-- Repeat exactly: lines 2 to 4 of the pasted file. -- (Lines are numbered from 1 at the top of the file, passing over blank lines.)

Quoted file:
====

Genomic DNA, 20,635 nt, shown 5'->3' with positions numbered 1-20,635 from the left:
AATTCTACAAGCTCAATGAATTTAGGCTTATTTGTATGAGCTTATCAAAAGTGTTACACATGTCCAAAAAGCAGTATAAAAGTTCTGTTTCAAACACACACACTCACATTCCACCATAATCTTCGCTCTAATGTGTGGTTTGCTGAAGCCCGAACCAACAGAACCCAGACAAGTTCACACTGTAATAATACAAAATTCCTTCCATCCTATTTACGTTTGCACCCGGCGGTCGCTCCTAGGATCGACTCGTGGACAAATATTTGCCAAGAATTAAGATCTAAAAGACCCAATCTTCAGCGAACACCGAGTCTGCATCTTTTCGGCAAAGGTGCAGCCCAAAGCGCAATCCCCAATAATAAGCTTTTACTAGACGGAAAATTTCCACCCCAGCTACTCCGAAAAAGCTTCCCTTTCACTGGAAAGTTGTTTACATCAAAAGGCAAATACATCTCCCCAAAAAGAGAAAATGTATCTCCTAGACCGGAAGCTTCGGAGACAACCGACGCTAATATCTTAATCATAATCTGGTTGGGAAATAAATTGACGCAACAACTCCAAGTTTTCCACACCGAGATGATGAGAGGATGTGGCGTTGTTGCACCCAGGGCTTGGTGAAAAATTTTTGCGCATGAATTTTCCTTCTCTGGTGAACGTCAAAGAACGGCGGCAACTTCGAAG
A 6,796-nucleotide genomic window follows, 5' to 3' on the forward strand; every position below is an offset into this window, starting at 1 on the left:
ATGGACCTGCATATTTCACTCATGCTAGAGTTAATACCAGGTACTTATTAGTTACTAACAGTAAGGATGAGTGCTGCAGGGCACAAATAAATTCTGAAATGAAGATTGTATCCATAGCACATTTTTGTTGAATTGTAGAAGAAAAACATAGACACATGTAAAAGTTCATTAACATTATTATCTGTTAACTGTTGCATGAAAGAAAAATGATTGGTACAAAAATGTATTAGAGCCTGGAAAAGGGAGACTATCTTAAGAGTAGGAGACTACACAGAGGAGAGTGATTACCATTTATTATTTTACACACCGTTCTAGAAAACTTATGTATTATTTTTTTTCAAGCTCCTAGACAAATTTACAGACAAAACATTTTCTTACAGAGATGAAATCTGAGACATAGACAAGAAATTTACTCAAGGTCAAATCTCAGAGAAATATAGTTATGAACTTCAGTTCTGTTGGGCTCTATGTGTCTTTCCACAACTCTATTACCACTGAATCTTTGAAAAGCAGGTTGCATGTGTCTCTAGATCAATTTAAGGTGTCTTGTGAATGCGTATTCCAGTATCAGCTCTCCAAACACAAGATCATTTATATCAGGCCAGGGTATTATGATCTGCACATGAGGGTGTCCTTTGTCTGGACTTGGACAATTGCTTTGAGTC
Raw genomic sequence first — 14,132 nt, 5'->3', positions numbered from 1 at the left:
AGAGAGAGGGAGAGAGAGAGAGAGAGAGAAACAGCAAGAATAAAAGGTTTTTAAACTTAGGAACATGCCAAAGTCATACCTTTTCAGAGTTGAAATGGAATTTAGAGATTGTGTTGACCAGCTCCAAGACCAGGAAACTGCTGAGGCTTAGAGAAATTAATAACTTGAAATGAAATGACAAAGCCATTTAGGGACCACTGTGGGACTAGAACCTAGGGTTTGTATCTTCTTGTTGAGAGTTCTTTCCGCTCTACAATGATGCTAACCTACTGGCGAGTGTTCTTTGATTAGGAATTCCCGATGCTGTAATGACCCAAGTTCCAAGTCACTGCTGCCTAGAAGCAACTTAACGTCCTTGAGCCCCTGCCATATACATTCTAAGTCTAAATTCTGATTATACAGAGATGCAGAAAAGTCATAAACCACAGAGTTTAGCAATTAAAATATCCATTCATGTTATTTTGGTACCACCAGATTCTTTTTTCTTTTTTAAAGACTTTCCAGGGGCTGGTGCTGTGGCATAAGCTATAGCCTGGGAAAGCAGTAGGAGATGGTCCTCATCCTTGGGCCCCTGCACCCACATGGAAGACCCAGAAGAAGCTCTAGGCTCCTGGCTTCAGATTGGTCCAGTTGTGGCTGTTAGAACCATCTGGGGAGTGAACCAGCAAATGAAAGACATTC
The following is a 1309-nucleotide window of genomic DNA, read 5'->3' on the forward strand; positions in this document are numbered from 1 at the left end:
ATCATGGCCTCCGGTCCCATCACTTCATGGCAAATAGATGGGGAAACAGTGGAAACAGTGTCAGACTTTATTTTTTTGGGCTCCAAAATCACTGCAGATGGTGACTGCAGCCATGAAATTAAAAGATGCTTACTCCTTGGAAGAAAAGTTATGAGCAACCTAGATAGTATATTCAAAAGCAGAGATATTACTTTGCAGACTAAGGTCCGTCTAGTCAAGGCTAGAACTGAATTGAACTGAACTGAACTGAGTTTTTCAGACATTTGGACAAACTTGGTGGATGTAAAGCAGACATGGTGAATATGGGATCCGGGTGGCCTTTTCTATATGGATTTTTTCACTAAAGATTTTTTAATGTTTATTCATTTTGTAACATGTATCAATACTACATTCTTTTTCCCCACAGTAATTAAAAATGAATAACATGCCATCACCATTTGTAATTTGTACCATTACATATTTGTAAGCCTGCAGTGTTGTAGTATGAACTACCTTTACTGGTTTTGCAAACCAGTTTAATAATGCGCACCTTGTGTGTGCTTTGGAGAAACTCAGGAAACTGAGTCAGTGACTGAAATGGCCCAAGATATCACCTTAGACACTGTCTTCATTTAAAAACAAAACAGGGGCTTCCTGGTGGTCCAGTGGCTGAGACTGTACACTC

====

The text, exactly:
AATTCTACAAGCTCAATGAATTTAGGCTTATTTGTATGAGCTTATCAAAAGTGTTACACATGTCCAAAAAGCAGTATAAAAGTTCTGTTTCAAACACACACACTCACATTCCACCATAATCTTCGCTCTAATGTGTGGTTTGCTGAAGCCCGAACCAACAGAACCCAGACAAGTTCACACTGTAATAATACAAAATTCCTTCCATCCTATTTACGTTTGCACCCGGCGGTCGCTCCTAGGATCGACTCGTGGACAAATATTTGCCAAGAATTAAGATCTAAAAGACCCAATCTTCAGCGAACACCGAGTCTGCATCTTTTCGGCAAAGGTGCAGCCCAAAGCGCAATCCCCAATAATAAGCTTTTACTAGACGGAAAATTTCCACCCCAGCTACTCCGAAAAAGCTTCCCTTTCACTGGAAAGTTGTTTACATCAAAAGGCAAATACATCTCCCCAAAAAGAGAAAATGTATCTCCTAGACCGGAAGCTTCGGAGACAACCGACGCTAATATCTTAATCATAATCTGGTTGGGAAATAAATTGACGCAACAACTCCAAGTTTTCCACACCGAGATGATGAGAGGATGTGGCGTTGTTGCACCCAGGGCTTGGTGAAAAATTTTTGCGCATGAATTTTCCTTCTCTGGTGAACGTCAAAGAACGGCGGCAACTTCGAAG
A 6,796-nucleotide genomic window follows, 5' to 3' on the forward strand; every position below is an offset into this window, starting at 1 on the left:
ATGGACCTGCATATTTCACTCATGCTAGAGTTAATACCAGGTACTTATTAGTTACTAACAGTAAGGATGAGTGCTGCAGGGCACAAATAAATTCTGAAATGAAGATTGTATCCATAGCACATTTTTGTTGAATTGTAGAAGAAAAACATAGACACATGTAAAAGTTCATTAACATTATTATCTGTTAACTGTTGCATGAAAGAAAAATGATTGGTACAAAAATGTATTAGAGCCTGGAAAAGGGAGACTATCTTAAGAGTAGGAGACTACACAGAGGAGAGTGATTACCATTTATTATTTTACACACCGTTCTAGAAAACTTATGTATTATTTTTTTTCAAGCTCCTAGACAAATTTACAGACAAAACATTTTCTTACAGAGATGAAATCTGAGACATAGACAAGAAATTTACTCAAGGTCAAATCTCAGAGAAATATAGTTATGAACTTCAGTTCTGTTGGGCTCTATGTGTCTTTCCACAACTCTATTACCACTGAATCTTTGAAAAGCAGGTTGCATGTGTCTCTAGATCAATTTAAGGTGTCTTGTGAATGCGTATTCCAGTATCAGCTCTCCAAACACAAGATCATTTATATCAGGCCAGGGTATTATGATCTGCACATGAGGGTGTCCTTTGTCTGGACTTGGACAATTGCTTTGAGTC